This is the News in Brief from the United Nations
UN refugee agency stepping up support for Iran’s flood-hit communities
Heavy rains and flooding in the Islamic Republic of Iran have left more than two million people in need of immediate humanitarian assistance, including refugees, the UN refugee agency, UNHCR, said on Wednesday.
A planeload of essential aid items from the agency landed last week in Tehran, while supplies from existing stocks inside Iran, were handed over to authorities, who are battling previously unseen levels of flooding in parts of the country.
UNHCR’s assistance includes family tents, sleeping mats, blankets and kitchen equipment.
Highlighting the fact that “Iran has hosted millions of refugees for 40 years”, UNHCR’s Director for Asia and the Pacific, Indrika Ratwatte, called on the international community to support the country, “as it faces one of the worst natural disasters in decades”.
According to government estimates, some 78 people have lost their lives, over 1,000 are reported injured and about 500,000 people have been displaced, since mid-March.
WHO unveils first digital health care guidelines
For the first time ever, global guidelines have been released showing how to use digital technology – via mobile phones, tablets and personal computers - to improve people’s health across the world.
Published on Wednesday by the World Health Organization (WHO), its 10 recommendations cover a range of everyday needs.
These includes medical professionals seeking a second opinion on patient diagnosis, how to collect data on births and deaths efficiently, and how to manage stocks of medicine in hospitals.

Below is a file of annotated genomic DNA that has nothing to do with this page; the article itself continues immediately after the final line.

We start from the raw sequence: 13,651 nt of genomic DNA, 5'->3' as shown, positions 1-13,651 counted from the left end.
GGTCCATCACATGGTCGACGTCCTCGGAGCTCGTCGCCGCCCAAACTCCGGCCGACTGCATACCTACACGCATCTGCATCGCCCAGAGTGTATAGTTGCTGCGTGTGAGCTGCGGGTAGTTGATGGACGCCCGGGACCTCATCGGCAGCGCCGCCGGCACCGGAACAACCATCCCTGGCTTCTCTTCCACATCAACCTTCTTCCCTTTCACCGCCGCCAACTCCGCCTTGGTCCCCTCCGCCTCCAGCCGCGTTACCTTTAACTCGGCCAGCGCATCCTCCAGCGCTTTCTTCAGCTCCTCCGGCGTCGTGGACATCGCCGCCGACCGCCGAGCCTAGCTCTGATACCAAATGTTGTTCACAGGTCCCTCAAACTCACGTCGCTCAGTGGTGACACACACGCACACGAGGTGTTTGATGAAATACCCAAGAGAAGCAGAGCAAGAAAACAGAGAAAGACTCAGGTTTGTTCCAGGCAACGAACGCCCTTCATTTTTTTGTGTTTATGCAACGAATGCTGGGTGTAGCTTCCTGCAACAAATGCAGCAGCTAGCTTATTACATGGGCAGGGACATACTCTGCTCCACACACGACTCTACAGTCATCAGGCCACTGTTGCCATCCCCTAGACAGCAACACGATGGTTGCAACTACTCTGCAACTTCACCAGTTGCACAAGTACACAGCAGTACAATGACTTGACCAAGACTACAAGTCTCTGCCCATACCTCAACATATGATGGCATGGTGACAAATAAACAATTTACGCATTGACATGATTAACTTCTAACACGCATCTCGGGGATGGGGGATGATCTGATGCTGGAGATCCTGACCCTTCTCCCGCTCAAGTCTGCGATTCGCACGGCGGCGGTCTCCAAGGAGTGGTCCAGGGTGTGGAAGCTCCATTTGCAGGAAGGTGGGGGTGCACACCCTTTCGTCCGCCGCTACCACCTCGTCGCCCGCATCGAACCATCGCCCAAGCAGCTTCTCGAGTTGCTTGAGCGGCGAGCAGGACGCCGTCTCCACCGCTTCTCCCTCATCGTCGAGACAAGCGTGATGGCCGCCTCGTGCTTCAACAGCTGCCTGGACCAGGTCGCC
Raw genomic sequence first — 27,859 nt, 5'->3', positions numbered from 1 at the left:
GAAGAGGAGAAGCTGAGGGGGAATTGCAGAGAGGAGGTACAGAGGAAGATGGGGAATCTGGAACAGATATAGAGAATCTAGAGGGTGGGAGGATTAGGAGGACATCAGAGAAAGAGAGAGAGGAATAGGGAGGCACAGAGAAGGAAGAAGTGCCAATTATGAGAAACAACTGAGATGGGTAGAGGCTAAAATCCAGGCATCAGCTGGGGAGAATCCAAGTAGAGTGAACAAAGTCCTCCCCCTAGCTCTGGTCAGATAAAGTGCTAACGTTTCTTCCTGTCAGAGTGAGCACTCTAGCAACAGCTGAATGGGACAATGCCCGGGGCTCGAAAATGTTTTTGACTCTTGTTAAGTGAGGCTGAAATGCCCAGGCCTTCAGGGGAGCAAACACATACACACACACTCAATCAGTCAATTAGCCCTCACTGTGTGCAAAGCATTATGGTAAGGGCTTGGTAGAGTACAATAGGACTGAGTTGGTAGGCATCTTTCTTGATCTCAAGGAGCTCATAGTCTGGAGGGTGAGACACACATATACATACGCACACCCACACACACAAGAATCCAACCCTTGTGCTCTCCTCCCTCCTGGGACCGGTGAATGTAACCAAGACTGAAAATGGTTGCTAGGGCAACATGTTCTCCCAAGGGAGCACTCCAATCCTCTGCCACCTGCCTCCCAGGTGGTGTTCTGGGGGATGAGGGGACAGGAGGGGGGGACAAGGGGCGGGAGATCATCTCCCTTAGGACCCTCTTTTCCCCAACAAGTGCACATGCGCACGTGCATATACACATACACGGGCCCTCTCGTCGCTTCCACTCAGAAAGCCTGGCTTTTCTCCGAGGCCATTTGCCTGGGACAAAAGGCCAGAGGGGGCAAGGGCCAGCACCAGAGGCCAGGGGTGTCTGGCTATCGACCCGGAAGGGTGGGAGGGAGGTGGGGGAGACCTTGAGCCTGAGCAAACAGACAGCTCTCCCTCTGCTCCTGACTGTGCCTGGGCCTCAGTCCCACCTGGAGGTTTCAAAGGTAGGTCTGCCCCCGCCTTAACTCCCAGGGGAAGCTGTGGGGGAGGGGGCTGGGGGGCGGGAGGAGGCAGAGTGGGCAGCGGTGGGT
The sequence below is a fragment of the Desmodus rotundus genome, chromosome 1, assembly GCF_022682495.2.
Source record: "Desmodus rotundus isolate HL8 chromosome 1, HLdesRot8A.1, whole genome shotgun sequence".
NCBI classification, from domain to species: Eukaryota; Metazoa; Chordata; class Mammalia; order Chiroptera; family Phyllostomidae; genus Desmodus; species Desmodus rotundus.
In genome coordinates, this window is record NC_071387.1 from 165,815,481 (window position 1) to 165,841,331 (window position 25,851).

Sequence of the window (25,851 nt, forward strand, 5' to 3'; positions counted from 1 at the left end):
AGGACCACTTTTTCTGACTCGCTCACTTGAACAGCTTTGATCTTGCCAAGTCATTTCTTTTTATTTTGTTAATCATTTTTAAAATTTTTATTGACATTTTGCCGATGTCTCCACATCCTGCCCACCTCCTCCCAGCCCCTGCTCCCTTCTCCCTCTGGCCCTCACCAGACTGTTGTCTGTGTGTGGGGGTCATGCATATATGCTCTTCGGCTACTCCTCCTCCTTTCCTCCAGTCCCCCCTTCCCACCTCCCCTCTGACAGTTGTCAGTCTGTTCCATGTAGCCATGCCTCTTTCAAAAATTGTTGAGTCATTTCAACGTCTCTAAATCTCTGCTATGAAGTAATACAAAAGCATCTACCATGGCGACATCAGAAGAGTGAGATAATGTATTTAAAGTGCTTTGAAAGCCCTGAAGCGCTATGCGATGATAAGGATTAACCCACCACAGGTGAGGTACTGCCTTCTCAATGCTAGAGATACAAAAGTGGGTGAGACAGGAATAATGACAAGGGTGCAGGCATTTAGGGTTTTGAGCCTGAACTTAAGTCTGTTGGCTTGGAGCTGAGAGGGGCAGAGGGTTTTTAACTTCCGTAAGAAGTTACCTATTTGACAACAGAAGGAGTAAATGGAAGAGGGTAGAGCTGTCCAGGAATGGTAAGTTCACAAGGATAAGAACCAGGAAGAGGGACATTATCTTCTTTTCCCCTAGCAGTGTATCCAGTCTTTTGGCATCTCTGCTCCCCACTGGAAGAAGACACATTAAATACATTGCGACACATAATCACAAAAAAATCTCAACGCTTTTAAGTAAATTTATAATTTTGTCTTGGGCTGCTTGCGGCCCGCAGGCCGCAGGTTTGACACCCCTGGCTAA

One so-called “digital intervention” that WHO says is already having a positive effect, is a reminder service for pregnant women to attend antenatal care appointments.
The guidelines are the result of a request by the international community in 2018 to the UN health agency to develop a global digital health strategy.
“Harnessing the power of digital technologies is essential for achieving universal health coverage,” said WHO Director-General Dr. Tedros Ghebreyesus.
“Ultimately, digital technologies are not ends in themselves”, he said, “they are vital tools to promote health, keep the world safe, and serve the vulnerable.”
The objective of the guidelines is to be applicable to all countries and all health workers in all settings, according to WHO’s Dr. Garrett Mehl, who directs Digital Innovations and Research.
“Protect and empower children online”: UN human rights expert calls for global efforts
And finallly, the independent UN human rights expert on privacy, Joe Cannataci, has called for coordinated global efforts to simultaneously protect and empower children as they use the internet.
Aiming to improve safeguards to protect children’s privacy worldwide, Mr. Cannataci has initiated a two-year programme, including public consultations, with a view to creating a set of recommendations focusing on protection and protocol while children are online.
The recommendations will be presented to the UN Human Rights Council in 2021.
Mr. Cannaraci welcomed recent developments in the United Kingdom, including draft legislation published last week on reducing harm to children online, and the start of a consultation process to establish a new code for ‘Age Appropriate Design’.
Adding that he “wants to hear first-hand" from corporations like Google, Apple, Facebook, Microsoft, Amazon, and Twitter, over the feasibility of new guidelines, the UN Special Rapporteur encouraged all stakeholders to contribute to the ongoing consultation exercises.
Ana Carmo, UN News.